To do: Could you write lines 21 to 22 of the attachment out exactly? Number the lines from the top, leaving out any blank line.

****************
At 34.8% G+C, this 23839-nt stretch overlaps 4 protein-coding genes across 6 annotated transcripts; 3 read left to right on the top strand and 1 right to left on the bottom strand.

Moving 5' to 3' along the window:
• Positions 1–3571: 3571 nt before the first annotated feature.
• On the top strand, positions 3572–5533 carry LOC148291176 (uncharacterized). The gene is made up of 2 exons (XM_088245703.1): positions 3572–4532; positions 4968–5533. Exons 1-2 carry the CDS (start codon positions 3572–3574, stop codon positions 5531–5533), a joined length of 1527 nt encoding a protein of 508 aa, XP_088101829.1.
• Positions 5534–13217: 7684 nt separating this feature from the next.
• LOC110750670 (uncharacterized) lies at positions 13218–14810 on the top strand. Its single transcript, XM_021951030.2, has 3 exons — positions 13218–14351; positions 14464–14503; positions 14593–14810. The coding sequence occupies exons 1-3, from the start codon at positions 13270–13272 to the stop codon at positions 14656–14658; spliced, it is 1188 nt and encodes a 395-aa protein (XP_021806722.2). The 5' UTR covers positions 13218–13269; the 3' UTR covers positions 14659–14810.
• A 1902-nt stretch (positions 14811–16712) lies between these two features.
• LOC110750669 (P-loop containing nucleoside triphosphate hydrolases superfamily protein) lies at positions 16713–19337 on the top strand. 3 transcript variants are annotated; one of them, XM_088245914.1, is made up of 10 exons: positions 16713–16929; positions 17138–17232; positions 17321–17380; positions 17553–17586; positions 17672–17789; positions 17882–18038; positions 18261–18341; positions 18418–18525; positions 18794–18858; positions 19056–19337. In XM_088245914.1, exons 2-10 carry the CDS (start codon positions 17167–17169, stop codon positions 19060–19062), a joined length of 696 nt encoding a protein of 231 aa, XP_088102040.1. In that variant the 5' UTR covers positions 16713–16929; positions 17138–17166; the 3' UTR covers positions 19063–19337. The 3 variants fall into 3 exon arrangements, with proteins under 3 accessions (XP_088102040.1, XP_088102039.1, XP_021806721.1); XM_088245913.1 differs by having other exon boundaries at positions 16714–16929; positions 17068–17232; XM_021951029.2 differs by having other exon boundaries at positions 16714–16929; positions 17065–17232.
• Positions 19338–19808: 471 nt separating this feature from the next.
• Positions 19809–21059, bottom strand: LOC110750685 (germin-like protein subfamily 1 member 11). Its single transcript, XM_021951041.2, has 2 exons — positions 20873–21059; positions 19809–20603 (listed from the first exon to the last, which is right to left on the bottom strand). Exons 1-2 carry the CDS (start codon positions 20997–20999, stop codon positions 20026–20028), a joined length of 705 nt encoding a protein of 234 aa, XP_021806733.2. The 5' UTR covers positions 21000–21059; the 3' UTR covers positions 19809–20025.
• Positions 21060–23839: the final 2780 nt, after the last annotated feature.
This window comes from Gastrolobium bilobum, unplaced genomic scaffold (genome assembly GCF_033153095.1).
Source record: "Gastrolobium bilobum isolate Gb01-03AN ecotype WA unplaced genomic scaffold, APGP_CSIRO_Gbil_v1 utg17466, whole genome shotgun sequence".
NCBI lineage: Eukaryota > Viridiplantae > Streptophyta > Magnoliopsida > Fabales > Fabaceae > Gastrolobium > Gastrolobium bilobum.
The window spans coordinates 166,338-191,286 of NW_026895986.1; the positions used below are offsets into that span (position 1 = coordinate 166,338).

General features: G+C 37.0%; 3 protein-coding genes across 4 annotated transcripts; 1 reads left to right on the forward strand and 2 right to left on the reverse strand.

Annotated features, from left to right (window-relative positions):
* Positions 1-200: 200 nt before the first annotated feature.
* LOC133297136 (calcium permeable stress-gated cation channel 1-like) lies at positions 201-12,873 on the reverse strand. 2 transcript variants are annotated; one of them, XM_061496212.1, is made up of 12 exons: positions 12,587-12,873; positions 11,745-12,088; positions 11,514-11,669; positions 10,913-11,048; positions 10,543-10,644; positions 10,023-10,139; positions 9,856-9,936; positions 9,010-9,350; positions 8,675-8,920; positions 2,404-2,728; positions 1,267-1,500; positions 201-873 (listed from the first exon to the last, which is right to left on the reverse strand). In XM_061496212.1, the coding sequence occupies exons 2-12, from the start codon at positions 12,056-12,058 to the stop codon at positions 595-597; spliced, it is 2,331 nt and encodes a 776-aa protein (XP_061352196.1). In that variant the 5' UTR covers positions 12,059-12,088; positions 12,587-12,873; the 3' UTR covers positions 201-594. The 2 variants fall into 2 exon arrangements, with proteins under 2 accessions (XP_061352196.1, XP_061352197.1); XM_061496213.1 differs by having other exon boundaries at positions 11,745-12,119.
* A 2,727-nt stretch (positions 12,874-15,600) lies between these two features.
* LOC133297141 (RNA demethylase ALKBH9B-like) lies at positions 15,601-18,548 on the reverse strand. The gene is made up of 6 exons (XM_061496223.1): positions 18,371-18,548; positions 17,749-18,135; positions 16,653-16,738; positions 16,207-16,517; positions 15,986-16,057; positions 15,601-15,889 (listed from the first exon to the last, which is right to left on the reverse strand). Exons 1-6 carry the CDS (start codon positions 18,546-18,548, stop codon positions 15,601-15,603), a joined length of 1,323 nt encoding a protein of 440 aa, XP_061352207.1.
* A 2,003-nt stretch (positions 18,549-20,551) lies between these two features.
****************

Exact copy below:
* LOC133297141 (RNA demethylase ALKBH9B-like) lies at positions 15,601-18,548 on the reverse strand. The gene is made up of 6 exons (XM_061496223.1): positions 18,371-18,548; positions 17,749-18,135; positions 16,653-16,738; positions 16,207-16,517; positions 15,986-16,057; positions 15,601-15,889 (listed from the first exon to the last, which is right to left on the reverse strand). Exons 1-6 carry the CDS (start codon positions 18,546-18,548, stop codon positions 15,601-15,603), a joined length of 1,323 nt encoding a protein of 440 aa, XP_061352207.1.
* A 2,003-nt stretch (positions 18,549-20,551) lies between these two features.